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Speaker(s): David Hand (Imperial College London)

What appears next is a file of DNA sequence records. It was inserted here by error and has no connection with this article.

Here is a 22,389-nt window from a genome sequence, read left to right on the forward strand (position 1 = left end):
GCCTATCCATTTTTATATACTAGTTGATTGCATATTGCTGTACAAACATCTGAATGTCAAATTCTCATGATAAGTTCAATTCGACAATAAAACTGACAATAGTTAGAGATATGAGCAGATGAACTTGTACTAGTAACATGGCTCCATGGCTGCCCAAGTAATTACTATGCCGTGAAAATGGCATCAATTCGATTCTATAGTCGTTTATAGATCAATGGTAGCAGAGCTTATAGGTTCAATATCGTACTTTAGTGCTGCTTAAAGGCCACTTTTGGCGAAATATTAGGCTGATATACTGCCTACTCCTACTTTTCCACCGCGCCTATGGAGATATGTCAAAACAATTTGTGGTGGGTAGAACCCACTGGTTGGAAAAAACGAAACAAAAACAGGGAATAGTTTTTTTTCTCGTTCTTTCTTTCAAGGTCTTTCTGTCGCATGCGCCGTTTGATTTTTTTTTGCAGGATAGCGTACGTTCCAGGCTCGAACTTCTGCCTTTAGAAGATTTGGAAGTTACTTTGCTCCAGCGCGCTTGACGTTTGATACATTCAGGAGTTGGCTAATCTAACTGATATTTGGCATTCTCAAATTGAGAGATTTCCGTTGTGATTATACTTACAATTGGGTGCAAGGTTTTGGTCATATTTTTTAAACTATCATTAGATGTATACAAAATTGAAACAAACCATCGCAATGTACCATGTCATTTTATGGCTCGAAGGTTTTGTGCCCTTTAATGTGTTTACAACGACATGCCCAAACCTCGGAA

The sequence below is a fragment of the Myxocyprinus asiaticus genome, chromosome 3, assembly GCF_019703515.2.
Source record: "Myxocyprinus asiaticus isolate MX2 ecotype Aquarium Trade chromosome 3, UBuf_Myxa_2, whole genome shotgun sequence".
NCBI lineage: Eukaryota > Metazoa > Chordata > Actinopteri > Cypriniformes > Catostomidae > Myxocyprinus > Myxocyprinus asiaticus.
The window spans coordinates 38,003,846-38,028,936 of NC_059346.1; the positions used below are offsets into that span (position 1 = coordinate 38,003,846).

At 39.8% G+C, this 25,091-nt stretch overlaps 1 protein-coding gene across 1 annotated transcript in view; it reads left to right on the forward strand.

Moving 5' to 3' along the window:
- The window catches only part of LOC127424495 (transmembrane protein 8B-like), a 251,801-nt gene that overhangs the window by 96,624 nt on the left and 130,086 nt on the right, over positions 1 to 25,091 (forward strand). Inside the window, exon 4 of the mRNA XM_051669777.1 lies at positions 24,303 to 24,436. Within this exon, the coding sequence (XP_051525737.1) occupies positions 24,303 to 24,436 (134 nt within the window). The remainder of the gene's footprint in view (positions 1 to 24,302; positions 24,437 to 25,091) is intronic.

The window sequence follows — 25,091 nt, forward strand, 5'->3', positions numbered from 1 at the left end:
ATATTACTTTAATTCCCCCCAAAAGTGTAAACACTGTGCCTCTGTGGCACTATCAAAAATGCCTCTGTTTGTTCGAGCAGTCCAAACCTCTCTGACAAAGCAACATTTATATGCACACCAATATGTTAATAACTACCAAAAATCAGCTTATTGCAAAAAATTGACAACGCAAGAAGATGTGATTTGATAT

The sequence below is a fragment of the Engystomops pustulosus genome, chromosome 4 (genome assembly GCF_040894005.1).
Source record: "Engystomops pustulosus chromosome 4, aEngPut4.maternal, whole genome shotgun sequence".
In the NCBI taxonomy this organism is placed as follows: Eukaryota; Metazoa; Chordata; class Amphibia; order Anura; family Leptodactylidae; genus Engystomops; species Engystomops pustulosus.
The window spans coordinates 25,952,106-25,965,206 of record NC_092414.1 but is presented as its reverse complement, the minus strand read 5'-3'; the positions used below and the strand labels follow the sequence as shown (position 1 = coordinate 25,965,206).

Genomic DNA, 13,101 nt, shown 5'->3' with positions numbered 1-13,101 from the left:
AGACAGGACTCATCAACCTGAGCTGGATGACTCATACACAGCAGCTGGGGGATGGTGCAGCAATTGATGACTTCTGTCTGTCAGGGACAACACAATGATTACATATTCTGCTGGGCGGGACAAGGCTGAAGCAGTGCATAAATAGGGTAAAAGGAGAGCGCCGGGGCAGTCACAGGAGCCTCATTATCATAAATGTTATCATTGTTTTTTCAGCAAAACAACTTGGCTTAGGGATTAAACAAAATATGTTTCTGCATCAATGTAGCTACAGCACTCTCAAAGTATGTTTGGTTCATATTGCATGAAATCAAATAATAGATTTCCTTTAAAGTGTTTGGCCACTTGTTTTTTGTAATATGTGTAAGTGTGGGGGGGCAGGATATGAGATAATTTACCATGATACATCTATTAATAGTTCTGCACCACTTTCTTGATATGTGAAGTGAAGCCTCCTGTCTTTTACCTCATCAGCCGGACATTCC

While the theory of actuarial and statistical methods has developed gradually over time from the mid-seventeenth century, it is only relatively recently that the computer has had its impact on the practical application of the ideas. Increasingly decisions affecting our lives are being based on formal decision-making processes coded within computers. Often these processes are very elaborate, using data no single human could hope to understand, or even manually examine. Sometimes the processes are adaptive, changing according to obscure internal mechanisms as new data become available. While clearly such developments hold huge promise for improving the human condition, they do not come without risks. In particular, the data may be of uncertain quality. The different dimensions of data quality are examined, categorised as bad data (not the data you want, but a distorted version), invisible data (not just the data you have, but also the data you’d like), changing data (not the data you’ve got, but the data you’ll have), alternative data (not the data you’ve got, but the data you would have had), and misleading data (not the data you’ve got, but the data you think you’ve got). Examples are given showing the potential adverse impact on our decisions, and our lives, and strategies for tackling the problems of poor data quality via detection, prevention, and correction are briefly explored.